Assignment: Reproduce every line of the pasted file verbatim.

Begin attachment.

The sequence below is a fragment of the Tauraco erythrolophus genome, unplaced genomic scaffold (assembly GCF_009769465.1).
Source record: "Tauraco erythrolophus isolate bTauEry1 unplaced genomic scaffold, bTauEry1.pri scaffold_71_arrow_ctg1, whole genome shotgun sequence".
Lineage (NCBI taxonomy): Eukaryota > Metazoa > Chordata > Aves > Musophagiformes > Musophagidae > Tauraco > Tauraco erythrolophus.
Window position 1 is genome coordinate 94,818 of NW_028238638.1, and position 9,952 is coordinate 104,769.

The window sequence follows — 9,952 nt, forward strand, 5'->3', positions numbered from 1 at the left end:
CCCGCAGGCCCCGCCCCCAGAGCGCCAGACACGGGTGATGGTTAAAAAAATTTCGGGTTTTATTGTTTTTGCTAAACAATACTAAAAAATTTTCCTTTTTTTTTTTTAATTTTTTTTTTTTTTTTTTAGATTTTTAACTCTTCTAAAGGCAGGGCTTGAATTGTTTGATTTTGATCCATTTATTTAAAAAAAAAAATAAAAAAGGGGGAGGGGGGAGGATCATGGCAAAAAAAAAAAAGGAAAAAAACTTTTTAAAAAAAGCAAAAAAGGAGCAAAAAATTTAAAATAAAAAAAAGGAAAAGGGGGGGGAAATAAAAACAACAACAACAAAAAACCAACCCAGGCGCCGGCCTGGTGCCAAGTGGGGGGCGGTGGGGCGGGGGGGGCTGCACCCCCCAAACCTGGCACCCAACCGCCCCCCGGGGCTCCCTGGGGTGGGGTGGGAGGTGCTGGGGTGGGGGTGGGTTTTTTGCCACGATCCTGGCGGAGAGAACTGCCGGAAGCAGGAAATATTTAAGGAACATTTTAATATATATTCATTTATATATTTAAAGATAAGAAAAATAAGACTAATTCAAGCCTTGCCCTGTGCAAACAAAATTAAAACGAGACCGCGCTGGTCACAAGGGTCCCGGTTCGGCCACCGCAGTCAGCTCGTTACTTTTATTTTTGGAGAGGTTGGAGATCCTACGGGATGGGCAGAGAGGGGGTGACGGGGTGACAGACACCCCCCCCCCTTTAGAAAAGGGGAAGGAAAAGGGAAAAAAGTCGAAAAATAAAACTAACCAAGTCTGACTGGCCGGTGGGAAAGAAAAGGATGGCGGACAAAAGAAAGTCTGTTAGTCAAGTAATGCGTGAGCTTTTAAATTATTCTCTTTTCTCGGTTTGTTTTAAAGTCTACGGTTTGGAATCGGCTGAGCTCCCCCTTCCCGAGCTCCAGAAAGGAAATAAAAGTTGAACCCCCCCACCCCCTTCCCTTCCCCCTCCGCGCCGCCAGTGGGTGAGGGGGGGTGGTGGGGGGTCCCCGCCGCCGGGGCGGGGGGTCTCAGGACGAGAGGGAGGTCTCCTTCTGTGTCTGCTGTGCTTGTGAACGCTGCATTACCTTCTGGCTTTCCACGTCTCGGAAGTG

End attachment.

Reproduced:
The sequence below is a fragment of the Tauraco erythrolophus genome, unplaced genomic scaffold (assembly GCF_009769465.1).
Source record: "Tauraco erythrolophus isolate bTauEry1 unplaced genomic scaffold, bTauEry1.pri scaffold_71_arrow_ctg1, whole genome shotgun sequence".
Lineage (NCBI taxonomy): Eukaryota > Metazoa > Chordata > Aves > Musophagiformes > Musophagidae > Tauraco > Tauraco erythrolophus.
Window position 1 is genome coordinate 94,818 of NW_028238638.1, and position 9,952 is coordinate 104,769.

The window sequence follows — 9,952 nt, forward strand, 5'->3', positions numbered from 1 at the left end:
CCCGCAGGCCCCGCCCCCAGAGCGCCAGACACGGGTGATGGTTAAAAAAATTTCGGGTTTTATTGTTTTTGCTAAACAATACTAAAAAATTTTCCTTTTTTTTTTTTAATTTTTTTTTTTTTTTTTTAGATTTTTAACTCTTCTAAAGGCAGGGCTTGAATTGTTTGATTTTGATCCATTTATTTAAAAAAAAAAATAAAAAAGGGGGAGGGGGGAGGATCATGGCAAAAAAAAAAAAGGAAAAAAACTTTTTAAAAAAAGCAAAAAAGGAGCAAAAAATTTAAAATAAAAAAAAGGAAAAGGGGGGGGAAATAAAAACAACAACAACAAAAAACCAACCCAGGCGCCGGCCTGGTGCCAAGTGGGGGGCGGTGGGGCGGGGGGGGCTGCACCCCCCAAACCTGGCACCCAACCGCCCCCCGGGGCTCCCTGGGGTGGGGTGGGAGGTGCTGGGGTGGGGGTGGGTTTTTTGCCACGATCCTGGCGGAGAGAACTGCCGGAAGCAGGAAATATTTAAGGAACATTTTAATATATATTCATTTATATATTTAAAGATAAGAAAAATAAGACTAATTCAAGCCTTGCCCTGTGCAAACAAAATTAAAACGAGACCGCGCTGGTCACAAGGGTCCCGGTTCGGCCACCGCAGTCAGCTCGTTACTTTTATTTTTGGAGAGGTTGGAGATCCTACGGGATGGGCAGAGAGGGGGTGACGGGGTGACAGACACCCCCCCCCCTTTAGAAAAGGGGAAGGAAAAGGGAAAAAAGTCGAAAAATAAAACTAACCAAGTCTGACTGGCCGGTGGGAAAGAAAAGGATGGCGGACAAAAGAAAGTCTGTTAGTCAAGTAATGCGTGAGCTTTTAAATTATTCTCTTTTCTCGGTTTGTTTTAAAGTCTACGGTTTGGAATCGGCTGAGCTCCCCCTTCCCGAGCTCCAGAAAGGAAATAAAAGTTGAACCCCCCCACCCCCTTCCCTTCCCCCTCCGCGCCGCCAGTGGGTGAGGGGGGGTGGTGGGGGGTCCCCGCCGCCGGGGCGGGGGGTCTCAGGACGAGAGGGAGGTCTCCTTCTGTGTCTGCTGTGCTTGTGAACGCTGCATTACCTTCTGGCTTTCCACGTCTCGGAAGTG